Crocodile Hunter: Collision Course Parent Guide
Parent Movie Review
Crikey! Australia’s most animated export has his first full-length film. The Crocodile Hunter: Collision Course combines Steve Irwin’s unique documentary style with espionage and adventure.
Irwin and his wife Terri are in the Australian Outback collecting specimens for zoo research and rescuing endangered animals along the way. Their route takes an unscheduled detour when a distress call comes in from Sam Flynn (David Wenham), the local wildlife ranger. Seems that a cranky old widow named Brozzie Drewett (Magda Szubaanski) and a twelve-foot crocodile are having a turf war of sorts. Determined to keep the croc from getting her cattle, she’s been patrolling the shoreline with a loaded shotgun. Flynn hopes the Irwins can end the head-butting battle by relocating the big fellow to safer waters.
Meanwhile, C.I.A. Agents Bob Wheeler (Lachy Hulme) and Vaughan Archer (Kenneth Ransom) descend upon the Aussie wilderness and start combing the countryside in search of an incriminating black box from a destroyed satellite. When the honing device for the box begins moving in sync with the Irwins, the two wildlife crusaders are suspected of being international emissaries and the U.S. agents move in with guns a blazing.
Raised in the Queensland Reptile and Fauna Park by his parents who worked as animal naturalists, Irwin labored along side his dad rescuing and relocating crocodiles in the rivers of North Queensland. He has since taken his childhood experience and watched it mushroom into a career that combines education with entertainment.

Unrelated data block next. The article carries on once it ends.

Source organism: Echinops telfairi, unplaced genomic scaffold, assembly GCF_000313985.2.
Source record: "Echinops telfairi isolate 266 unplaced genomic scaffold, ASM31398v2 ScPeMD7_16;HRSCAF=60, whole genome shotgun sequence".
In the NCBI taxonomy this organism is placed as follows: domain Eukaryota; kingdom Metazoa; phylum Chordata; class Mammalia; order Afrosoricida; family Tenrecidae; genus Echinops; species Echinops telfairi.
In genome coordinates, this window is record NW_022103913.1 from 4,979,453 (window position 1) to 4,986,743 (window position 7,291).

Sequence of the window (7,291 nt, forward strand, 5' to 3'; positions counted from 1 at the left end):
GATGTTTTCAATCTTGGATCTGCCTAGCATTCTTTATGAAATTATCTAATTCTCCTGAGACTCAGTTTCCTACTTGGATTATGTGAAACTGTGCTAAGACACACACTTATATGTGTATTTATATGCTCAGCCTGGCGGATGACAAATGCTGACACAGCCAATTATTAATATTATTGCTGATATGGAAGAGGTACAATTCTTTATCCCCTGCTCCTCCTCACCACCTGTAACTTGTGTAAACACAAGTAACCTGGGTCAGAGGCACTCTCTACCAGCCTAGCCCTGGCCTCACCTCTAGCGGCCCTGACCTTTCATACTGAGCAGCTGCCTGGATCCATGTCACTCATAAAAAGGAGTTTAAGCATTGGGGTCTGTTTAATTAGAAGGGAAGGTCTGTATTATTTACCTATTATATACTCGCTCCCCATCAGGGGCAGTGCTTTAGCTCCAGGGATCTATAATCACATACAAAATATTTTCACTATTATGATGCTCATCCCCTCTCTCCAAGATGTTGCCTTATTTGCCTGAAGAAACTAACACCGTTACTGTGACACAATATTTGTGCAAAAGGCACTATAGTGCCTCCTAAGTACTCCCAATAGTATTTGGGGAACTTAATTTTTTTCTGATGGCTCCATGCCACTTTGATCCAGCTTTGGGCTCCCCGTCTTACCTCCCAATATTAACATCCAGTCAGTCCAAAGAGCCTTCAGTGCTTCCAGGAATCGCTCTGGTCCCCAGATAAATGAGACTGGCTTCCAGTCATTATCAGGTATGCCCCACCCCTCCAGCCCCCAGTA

The blond, bare-chested hero and his confident companion don’t miss a chance to edify movie viewers about the amazing animals found in the land down under. Interjected with his well-known, energetic utterances and warnings of “don’t try this at home,” he sweet-talks more than one critter through it’s movie debut. But theatergoers squeamish about spiders, snakes and lizards and those with a distaste for scatological information may not appreciate all the imparted knowledge.
Then again, whether or not you’re a fan of the spirited antics and distinctive educational style of Irwin, it’s hard to knock a guy this passionate about his profession.
Starring Steve Irwin, Terri Irwin. Running time: 90 minutes. Theatrical release July 11, 2002. Updated May 2, 2009
Crocodile Hunter: Collision Course Parents' Guide
Zoos and habitat areas allow people to see animals up close as well as offer researchers with the opportunity to study wildlife, yet they remove the creatures’ freedom. Do you agree with putting animals in zoos? How can the living quarters be made more humane and comfortable?
Discover more about Steve and Terri Irwin and the work at the Australia Zoo at their official website: www.crocodilehunter.com .
The most recent home video release of Crocodile Hunter: Collision Course movie is December 16, 2002. Here are some details…
Related home video titles:
Saving the animals is the theme in a number of films sitting on the video shelves. Whale researchers are studying the diminishing Orca population in Free Willy 3: The Rescue. A girl and her father try to mother a gaggle of goslings in Fly Away Home and a little pig is concerned with preserving his own life in the movie Babe.